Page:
Gwyneth Paltrow is currently in the midst of a civil trial for a 2016 skiing accident at the Deer Valley Resort in Utah. The actor allegedly crashed into Dr Terry Sanderson, a retired optometrist, who sued her. He is seeking damages worth $300,000. But in Taylor Swift fashion, Paltrow is countersuing for $1 and claiming he crashed into her instead.
According to Sanderson, she lost control of her skis and collided with him, causing serious damage that includes a brain injury and four broken ribs. He says the accident has had lasting effects, not just in terms of physical injuries, but also resulting in personality and behavioural changes. Paltrow’s version of the story is completely different.
“I was skiing and two skis came between my skis, forcing my legs apart and then there was a body pressing against me and there was a very strange grunting noise,” The Guardian quoted her testimony in court. “My brain was trying to make sense of what was happening. I thought, ‘Is this a practical joke? Is someone doing something perverted? This is really, really strange.’”
While the picture of what actually happened is still murky, the trial has become the internet’s newest subject of ridicule. Videos of hilarious (but honestly, kind of bizarre) interactions between Paltrow and the plaintiff’s lawyer are going viral all over Instagram and Twitter. The attorney said she was “jealous” of Paltrow’s height and that she “probably had a better ski outfit” than everyone else on the slope. Whatever her strategy was, it seemed very, very strange.
— Jay (@theshamingofjay) March 24, 2023
Further, Paltrow received criticism for drinking green juice and texting during the proceedings. People also mocked Sanderson for a seemingly out-of-touch comment by his attorney about how he is unable to enjoy wine tastings since the accident. It’s being hailed as the “whitest trial of all time”.
This is officially the whitest trial of all time https://t.co/CRh8atNcMU
— Dan Amira (@DanAmira) March 22, 2023
During the Depp v. Heard trial, we witnessed something similar. The case was far more serious and complicated, but it became a social media spectacle nonetheless. Those who were keeping up with it did not hold back from sharing their opinions (some of which sounded more like verdicts) online. Legal experts believe that in such cases, the real facts become obscured. Popular opinion takes justice into its own hands.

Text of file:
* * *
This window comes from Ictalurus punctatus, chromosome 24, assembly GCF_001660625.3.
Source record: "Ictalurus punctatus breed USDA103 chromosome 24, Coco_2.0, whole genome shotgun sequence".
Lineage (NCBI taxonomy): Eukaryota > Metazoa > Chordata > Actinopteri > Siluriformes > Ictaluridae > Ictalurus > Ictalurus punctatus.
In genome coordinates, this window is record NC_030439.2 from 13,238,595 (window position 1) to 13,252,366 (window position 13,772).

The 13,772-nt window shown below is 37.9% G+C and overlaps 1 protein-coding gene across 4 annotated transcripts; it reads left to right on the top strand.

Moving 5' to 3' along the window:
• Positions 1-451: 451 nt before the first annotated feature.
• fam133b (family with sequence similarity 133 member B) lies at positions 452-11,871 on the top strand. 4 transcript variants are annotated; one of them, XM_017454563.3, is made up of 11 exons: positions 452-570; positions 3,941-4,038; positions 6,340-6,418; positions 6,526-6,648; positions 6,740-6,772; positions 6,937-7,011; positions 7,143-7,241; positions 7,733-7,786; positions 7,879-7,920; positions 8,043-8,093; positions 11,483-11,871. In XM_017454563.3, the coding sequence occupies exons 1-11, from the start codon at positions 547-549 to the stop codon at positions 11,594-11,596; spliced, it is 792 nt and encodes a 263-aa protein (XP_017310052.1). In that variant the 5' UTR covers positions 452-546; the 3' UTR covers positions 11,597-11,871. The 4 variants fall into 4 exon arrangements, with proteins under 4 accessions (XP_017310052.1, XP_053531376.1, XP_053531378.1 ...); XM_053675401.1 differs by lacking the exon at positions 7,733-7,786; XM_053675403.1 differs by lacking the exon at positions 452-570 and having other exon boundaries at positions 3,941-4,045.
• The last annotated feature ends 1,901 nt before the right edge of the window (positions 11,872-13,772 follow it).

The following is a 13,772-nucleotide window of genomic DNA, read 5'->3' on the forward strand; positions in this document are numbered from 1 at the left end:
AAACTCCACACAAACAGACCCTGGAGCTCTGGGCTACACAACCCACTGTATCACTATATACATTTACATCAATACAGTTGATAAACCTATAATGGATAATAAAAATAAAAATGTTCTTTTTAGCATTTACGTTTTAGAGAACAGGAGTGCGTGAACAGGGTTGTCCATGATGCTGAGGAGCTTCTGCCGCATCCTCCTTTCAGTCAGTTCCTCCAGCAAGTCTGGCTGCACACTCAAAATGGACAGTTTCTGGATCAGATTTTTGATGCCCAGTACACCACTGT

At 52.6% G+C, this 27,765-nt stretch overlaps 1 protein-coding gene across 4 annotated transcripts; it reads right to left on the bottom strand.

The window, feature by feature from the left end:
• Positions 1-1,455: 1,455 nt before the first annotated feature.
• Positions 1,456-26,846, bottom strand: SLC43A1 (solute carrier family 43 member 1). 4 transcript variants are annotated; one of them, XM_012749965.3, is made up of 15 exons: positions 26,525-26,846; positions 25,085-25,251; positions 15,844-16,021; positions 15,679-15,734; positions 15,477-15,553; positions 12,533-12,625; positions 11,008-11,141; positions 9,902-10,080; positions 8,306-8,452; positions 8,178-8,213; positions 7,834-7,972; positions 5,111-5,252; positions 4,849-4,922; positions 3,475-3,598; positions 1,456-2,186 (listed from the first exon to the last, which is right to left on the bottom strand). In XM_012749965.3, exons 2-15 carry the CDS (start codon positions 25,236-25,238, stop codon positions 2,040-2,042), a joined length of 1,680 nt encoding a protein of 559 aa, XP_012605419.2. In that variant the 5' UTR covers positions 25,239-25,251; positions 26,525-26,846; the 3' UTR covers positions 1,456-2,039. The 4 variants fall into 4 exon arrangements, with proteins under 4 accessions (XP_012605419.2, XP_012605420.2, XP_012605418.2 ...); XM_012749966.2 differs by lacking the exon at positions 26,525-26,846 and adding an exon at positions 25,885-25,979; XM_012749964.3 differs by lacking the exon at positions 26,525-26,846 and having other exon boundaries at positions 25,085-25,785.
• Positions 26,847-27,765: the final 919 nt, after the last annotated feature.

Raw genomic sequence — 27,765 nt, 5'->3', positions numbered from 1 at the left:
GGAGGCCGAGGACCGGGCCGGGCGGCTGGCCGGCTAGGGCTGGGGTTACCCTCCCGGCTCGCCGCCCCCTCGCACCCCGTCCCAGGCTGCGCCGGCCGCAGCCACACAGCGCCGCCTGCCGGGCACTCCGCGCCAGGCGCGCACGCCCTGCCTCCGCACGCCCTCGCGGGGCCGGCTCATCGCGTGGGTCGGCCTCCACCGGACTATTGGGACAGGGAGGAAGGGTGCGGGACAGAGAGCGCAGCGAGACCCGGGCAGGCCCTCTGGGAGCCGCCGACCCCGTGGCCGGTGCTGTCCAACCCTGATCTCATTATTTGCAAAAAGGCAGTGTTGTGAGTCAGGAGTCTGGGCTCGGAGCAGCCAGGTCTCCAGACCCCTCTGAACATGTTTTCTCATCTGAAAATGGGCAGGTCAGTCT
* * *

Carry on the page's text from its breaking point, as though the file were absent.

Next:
Some arguments against televised trials suggest that it can change the behaviour and experiences of the participants of the trial too. This happened in the OJ Simpson case, which gained a cult-like following. Today, social media adds a whole new dimension to it. A larger audience now has access to the trial and can form and influence public opinion about it. Most people may not even keep up with the trial itself. They can easily base their views on a nuanced issue by selectively watching social media clips. These views then circulate, regardless of whether they have any truth or reasoning behind them. Not too long ago, Amber Heard was getting called every misogynistic name in the book. Today, Gwyneth Paltrow is “reckless” and “dangerous”.
That’s not to say that one should refrain from forming opinions about such a trial. But it’s probably best to take what we see and hear on social media with a grain of salt. We can’t escape being bombarded with content that’s going viral. What we can do, though, is look at this content through a media-literate and responsible lens.
Dr Sanderson will testify soon and tell his side of the story. Until then, and maybe even after, we will be in dark about the truth. But most people have already chosen sides. It’s the natural urge to have when an event involving a celebrity is so highly publicised. One can only hope this won’t affect the due course of justice, although that’s an idealistic verdict to pray for.